florida. >> thinking for everything you do to keep americans healthy and safe. now exiting peak season but entering allergy season. what i have learned over the past decade that they are longer and more intense, hotter days in florida and the pollen is already raging. what about families with children and vulnerable population on alert because of the intensity as they begin to deal with allergies? when is the appropriate time to head to the doctor's office? is it the onset of fever the question you are asking is the overlap. the recommendation from the
cdc is if you have symptoms that persist you want to go to a physician if you have a situation where you look like you are recovering then you have a left relapse that could be bacterial but if you fall into a risk category like pregnancy diabetes or a child should not hesitate to see a physician because that is the group that would benefit from the antiviral drug that is the reason why the cdc recommends that we do that and i call the we are pleased that pete is to have passed there is still a lot of blue out there and the
stream strains are more common now so look for fever but the warning signs i getting better very high persistent fever for children not being very responsive or hard to wake up. >> i continue to hear the refrain that they don't get it because last time it made him sick. that is the reason they don't get the flu shot. >> they don't cause the flu there can be some feeling of not feeling that well but if there is other stuff out there it isn't related to the vaccine itself there was respiratory virus we receive
in the clinical center at the nih that was before the onset of the flu people said i already got the flu wrong. anything you should get vaccine because there are other components that could protect you from what is circulating in an area for innovation that has more knowledge what they are exposed to in the home why we are trying to drive diagnostic into the homes of the patients to distinguish of it is bacterial or viral survey can take responsible action
showing 36% effectiveness how to reassess that had we test for a vaccine effectiveness what is that mean 36% effective is it true this is different for different age groups? to have a multistate network that they evaluate people who evaluate system --dash symptoms laboratory testing to have proven those who have those systems to compare vaccination history and then do the but the larger the more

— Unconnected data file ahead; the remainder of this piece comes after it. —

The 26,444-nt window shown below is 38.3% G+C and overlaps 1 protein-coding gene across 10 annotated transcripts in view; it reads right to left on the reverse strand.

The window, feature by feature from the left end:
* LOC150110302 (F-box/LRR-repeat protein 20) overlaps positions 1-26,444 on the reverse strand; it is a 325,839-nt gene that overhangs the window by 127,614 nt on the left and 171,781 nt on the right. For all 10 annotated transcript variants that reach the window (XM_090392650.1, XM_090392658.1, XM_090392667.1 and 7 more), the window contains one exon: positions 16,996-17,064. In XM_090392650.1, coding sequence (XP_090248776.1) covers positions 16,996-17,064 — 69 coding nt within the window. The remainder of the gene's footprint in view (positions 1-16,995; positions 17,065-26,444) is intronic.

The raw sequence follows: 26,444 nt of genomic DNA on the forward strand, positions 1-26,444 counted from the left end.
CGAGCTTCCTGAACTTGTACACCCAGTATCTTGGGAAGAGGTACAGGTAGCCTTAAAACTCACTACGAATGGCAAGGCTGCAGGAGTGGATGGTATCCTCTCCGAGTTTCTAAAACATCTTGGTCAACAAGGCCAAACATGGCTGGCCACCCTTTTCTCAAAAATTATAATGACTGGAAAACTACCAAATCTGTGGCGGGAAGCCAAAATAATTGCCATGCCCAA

we can look at the categories of the different types to do in terms estimate and end his investments if we have a larger simple we could more reliably look at the age groups whether cell -based or egg be the benefit to you and the family to make it is best way to protect yourself and your family against influenza some is not -- none. >> your recognize for five minutes.
>> while we are on the commercial to get your flu shot doctor fauci told me in december to get it and i did. it has been a tough fear back in texas but there hasn't been a new antiviral produced in the last 20 years? >> 1999. >> so then this question as far as the scientific side why is this so difficult? virus is a pretty simple organism talk about toxicity or on that paper it seems like that should be pretty straightforwar straightforward. >> it seems that way but there are targets in the replication
cycle as other inhibitors but the interesting thing is even though we do that fundamental base research we haven't had an overwhelming amount of interest to help to chaperone the companies and it isn't completely instrumental and to put all of that effort king at the various aspects we came up with a total of 30 effective drugs but the industry that we could not do the same thing. >> on that regulatory side can
you take that up? >> and there is a lot of interest to see those differentiated products for the strategic rationale to have that available but the centers for approval are relatively straightforward to products to put forward to address pandemic flu as well as seasonal flu. others that have been in early stages is they have been commercial challenges with the ability to get a commercial return on a product and i will remind the committee at the time the agency approved tamiflu the agency was criticized by many is that